The lights on the tree twinkled brighter; the shimmer of the tinsel intensified. My love sending and receiving cards became more meaningful. Tears flowed more freely from watching sappy holiday movies or reading of Christmas miracles. The music stirred the depths of my heart.

Celebrating Christmas has always been special. As a little girl, I pushed and prodded my mom to buy a tree—one of those real ones smashed against the grocery store wall. After Dad secured it into the red and green stand, I carefully hung ornaments, and then tossed slivers of silver icicles as high as I could.

When cards and letters from and about people I’d never met came in the mail, I read every word before displaying them around the dining room window.

My big sister’s record player and a few 45-rpm Christmas records were worn from being played them over and over, year after year. Around my twelfth birthday, I received my very own stereo and two Christmas LP’s (33 rpm). I still have them; a few years ago my oldest son copied them on to CD’s…scratches, skips, and all.

These days, I sing, ring bells, dress in costumes, and sometimes dance for our church Broadway style musical; rehearsing from September to November to perform fourteen times. The handmade nativity scene and stable nestled under a house plants reminds me of the first Christmas.

The biggest artificial blue spruce tree my house (and husband) will allow stands adorned with silver icicles accenting old, new, homemade, store-bought, shiny, and dull decorations. Suspended garland enhances the cards displayed on the wall around the windows. Our annual family letter will be tucked within a Christ-centered card for family and friends we haven’t’ seen in years (some my kids have never met). A couple of Christmas miracles books lie next to my chair. I’ll watch “White Christmas” and “It’s a Wonderful Life” soon. And, Christmas music plays in the background throughout the day.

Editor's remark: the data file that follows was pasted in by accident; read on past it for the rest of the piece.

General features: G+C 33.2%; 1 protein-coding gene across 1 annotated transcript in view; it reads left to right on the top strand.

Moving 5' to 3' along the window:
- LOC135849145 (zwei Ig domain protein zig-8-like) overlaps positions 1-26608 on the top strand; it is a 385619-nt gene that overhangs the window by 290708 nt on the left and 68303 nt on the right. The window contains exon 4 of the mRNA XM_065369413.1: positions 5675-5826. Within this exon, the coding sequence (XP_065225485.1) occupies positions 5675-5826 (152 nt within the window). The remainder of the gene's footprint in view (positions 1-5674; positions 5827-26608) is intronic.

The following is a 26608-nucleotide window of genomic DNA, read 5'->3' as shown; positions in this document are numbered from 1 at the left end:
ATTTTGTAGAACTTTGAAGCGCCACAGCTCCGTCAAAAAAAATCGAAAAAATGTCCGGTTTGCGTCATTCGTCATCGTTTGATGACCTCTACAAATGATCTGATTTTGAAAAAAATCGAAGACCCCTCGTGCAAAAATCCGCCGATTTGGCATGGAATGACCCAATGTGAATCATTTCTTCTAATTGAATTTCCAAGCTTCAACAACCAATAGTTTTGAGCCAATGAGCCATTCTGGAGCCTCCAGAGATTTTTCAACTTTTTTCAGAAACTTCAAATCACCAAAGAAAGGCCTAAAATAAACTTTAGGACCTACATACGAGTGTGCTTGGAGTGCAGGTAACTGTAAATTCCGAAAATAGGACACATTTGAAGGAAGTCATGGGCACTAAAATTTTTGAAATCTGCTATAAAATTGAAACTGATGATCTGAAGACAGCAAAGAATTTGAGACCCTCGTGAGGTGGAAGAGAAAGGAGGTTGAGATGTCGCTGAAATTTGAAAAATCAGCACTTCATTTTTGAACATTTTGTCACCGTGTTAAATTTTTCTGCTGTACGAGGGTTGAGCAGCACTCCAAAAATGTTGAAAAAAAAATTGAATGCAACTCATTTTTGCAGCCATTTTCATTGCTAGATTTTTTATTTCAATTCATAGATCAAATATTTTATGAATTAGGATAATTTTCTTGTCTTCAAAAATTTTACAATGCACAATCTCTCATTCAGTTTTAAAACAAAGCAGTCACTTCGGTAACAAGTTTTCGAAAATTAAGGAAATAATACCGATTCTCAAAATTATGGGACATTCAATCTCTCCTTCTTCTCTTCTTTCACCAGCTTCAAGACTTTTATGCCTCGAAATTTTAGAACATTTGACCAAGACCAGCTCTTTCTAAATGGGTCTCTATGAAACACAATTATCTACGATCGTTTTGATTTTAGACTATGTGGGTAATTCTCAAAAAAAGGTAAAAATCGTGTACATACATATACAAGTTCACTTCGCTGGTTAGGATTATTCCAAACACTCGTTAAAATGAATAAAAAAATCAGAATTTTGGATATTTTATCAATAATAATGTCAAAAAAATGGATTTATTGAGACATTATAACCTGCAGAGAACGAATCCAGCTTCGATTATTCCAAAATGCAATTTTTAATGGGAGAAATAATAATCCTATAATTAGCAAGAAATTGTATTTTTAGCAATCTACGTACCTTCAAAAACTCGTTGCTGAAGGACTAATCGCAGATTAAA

Did I mention that I think “Christmas is the most wonderful time of the year”?

Weather you live where there are white Christmases or not, “may your days be merry and bright.”

Costumers from past Christmas programs at Capitol City Christian Church, Lincoln, NE 

Wednesday, November 16, 2011

Keeping the Sabbath holy

“Remember the Sabbath day, to keep it holy…” Exodus 20:8-11

Is it okay…
…to eat at a restaurant after church on Sunday? Should the waitress be required to serve us on the Sabbath?
…to go shopping on Sunday?  Is it right for us to make someone else work on the Sabbath by patronizing these businesses?

(As a Christian, I recognize Sunday as the Lord’s Day, rather than the traditional Jewish Saturday because Jesus rose from the grave on the first day of the week Matthew 28:1, Mark 16:1-2, and Luke 24:1).

After reading Isaiah 56:1-8, a search of the scriptures ensued.

What is lawful to do on the Sabbath?
Matthew 12:1-8, 9-13